Two articles were published recently on the state of modern work. The first article was titled, “Wealthy, Successful and Miserable.” It was written by Charles Duhigg and was published in The New York Times Magazine. The second was titled “Workism is Making Americans Miserable.” It was written by Derek Thompson and published in The Atlantic.
Duhigg tells of his attendance at the 15th reunion of his Harvard Business School class. It came as a bit of a shock to learn how unhappy so many of his former classmates were in their professional lives. In fact, many were just downright miserable. He says that for so many their work was unfulfilling, tedious, and in some cases just plain bad. He spoke to one of his classmates who made $1.2 million a year and yet hated going to work.
In his research Duhigg found that workers want to feel as if their labor is meaningful, that you are making the world better. In interviewing Barry Schwartz, a professor at the University of California, Berkeley, he says “You can be a salesperson, or a toll collector, but if you see your goal as solving people’s problems, then each day presents 100 opportunities to improve someone’s life, and your satisfaction increases dramatically.”
In Thompson’s article in The Atlantic, he has a different take on modern work. He says:
The economists of the early 20th century did not foresee that work might evolve from a means of material production to a means of identity production. They failed to anticipate that, for the poor and middle class, work would remain a necessity; but for the college-educated elite, it would morph into a kind of religion, promising identity, transcendence, and community. Call it workism.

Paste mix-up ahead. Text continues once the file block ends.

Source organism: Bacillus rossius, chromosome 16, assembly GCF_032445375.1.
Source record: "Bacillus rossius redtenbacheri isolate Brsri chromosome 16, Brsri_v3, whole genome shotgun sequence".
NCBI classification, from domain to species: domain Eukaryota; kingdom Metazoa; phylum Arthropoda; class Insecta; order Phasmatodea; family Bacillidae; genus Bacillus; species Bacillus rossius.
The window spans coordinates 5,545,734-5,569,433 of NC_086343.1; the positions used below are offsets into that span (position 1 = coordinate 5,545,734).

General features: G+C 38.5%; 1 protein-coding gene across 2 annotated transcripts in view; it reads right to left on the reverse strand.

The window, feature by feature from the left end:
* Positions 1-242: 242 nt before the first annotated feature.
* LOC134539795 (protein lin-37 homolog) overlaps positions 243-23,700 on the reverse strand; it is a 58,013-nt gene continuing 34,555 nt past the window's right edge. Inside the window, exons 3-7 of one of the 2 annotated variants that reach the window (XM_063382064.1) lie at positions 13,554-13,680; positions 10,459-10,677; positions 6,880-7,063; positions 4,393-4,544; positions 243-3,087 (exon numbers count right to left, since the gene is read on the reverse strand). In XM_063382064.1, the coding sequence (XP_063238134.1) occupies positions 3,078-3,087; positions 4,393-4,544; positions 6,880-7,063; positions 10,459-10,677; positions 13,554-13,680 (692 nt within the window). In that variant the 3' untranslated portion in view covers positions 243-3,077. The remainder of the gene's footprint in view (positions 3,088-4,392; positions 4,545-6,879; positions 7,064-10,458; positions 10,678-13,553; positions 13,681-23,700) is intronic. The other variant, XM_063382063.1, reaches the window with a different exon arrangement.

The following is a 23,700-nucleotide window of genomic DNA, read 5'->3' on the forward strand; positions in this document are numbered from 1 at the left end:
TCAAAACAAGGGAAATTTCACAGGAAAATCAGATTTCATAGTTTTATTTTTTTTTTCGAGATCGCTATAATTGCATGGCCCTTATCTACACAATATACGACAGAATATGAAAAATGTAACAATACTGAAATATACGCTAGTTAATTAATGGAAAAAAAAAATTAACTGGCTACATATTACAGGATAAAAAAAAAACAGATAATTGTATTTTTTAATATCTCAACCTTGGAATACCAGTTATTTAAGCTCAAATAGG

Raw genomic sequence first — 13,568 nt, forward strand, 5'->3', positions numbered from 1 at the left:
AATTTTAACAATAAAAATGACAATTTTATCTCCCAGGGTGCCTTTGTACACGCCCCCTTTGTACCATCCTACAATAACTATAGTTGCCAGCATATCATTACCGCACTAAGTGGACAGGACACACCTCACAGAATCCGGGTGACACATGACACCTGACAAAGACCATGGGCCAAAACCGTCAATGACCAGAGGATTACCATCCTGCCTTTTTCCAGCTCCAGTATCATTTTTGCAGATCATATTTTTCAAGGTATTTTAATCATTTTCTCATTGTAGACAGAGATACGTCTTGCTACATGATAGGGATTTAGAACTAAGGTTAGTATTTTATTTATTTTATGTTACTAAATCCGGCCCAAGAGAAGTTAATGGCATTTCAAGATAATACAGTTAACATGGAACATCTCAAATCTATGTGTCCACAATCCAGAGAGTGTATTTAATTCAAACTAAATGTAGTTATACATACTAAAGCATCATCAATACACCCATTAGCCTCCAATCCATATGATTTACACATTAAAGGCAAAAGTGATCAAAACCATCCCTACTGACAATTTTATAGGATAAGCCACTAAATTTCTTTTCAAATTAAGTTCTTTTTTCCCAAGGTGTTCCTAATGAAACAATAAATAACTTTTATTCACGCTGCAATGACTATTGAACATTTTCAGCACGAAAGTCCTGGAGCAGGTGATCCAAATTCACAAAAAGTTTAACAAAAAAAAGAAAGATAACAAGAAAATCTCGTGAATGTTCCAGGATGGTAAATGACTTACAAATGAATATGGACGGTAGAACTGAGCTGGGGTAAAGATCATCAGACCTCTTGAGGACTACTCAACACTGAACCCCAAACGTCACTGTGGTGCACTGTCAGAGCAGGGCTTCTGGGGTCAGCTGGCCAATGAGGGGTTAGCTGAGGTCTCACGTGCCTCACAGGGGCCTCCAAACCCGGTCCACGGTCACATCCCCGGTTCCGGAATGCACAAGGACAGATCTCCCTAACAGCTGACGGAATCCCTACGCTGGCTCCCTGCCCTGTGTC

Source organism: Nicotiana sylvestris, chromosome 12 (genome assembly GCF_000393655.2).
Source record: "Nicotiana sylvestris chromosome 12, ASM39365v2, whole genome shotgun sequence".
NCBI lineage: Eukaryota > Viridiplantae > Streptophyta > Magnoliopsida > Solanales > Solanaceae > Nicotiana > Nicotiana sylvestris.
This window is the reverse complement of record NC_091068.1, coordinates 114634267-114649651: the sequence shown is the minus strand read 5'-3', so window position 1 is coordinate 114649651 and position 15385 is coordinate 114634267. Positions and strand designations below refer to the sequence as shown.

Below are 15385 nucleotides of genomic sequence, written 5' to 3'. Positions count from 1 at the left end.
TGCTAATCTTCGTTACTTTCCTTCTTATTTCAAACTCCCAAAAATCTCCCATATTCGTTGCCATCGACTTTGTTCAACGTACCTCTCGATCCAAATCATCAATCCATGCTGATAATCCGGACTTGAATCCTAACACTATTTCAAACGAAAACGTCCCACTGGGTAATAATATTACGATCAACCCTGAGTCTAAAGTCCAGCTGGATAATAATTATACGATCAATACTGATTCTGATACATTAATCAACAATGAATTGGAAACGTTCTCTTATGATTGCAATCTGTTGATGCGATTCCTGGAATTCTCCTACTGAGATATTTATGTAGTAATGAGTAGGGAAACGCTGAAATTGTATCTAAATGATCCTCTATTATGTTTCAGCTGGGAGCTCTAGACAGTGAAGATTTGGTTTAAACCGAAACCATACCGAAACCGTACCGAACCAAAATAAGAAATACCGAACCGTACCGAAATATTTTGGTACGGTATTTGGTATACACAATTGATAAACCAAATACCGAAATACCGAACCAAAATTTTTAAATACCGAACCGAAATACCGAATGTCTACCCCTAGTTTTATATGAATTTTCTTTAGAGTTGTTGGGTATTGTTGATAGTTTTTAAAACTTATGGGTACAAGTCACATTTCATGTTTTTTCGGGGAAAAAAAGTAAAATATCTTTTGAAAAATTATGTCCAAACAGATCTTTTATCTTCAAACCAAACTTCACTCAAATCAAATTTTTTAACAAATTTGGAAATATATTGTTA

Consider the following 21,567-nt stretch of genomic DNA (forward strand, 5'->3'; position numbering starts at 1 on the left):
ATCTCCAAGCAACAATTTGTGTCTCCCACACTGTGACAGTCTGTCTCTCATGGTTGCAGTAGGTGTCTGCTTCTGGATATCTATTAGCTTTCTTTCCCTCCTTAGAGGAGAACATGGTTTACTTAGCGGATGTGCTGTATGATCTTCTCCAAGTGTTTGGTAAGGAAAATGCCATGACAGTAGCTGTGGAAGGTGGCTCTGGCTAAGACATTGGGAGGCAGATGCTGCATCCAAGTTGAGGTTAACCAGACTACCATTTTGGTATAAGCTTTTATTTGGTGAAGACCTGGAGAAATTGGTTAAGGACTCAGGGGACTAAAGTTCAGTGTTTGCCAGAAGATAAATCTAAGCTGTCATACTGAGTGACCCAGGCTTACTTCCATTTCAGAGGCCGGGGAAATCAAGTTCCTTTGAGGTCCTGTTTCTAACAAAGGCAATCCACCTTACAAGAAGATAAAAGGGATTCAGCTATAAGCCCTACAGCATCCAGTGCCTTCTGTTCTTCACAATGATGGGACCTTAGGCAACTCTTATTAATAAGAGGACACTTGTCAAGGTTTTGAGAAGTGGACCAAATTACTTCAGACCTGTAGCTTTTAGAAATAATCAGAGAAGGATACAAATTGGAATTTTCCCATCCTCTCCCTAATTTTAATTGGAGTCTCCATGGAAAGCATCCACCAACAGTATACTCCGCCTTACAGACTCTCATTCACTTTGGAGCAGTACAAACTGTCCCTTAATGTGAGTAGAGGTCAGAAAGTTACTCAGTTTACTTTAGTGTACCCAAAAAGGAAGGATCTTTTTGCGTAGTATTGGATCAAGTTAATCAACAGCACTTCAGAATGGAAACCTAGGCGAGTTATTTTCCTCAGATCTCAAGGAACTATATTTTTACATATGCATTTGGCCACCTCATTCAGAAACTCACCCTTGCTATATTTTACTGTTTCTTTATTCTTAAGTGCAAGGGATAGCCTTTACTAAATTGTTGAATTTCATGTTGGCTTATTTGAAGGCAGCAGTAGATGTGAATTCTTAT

The decline of traditional faith in America has coincided with an explosion of new atheisms. Some people worship beauty, some worship political identities, and others worship their children. But everybody worships something. And workism is among the most potent of the new religions competing for congregants.
What is workism? It is the belief that work is not only necessary to economic production, but also the centerpiece of one’s identity and life’s purpose; and the belief that any policy to promote human welfare must always encourage more work.
When this happens, you end up with the unintended consequences of the fear of failure, worrying what people think of you, and this great need to impress and prove to the world you are successful. It causes us to become consumed with impression management, always seeking to manage your outer public world that everyone sees.
This too can lead to misery as you lose sight of the work itself and its purpose. Thompson believes that we must persuade our young people that income and status are not nearly as important as finding purpose in our work.
Dorothy Sayers observed that during World War II many people in the military found themselves doing work that was vastly more satisfying than their ordinary careers. Why? “For the first time in their lives, they found themselves doing something not for the pay” – army pay was miserable – “and not for the status” – everyone was just thrown in together – “but for the sake of getting something done for us all.”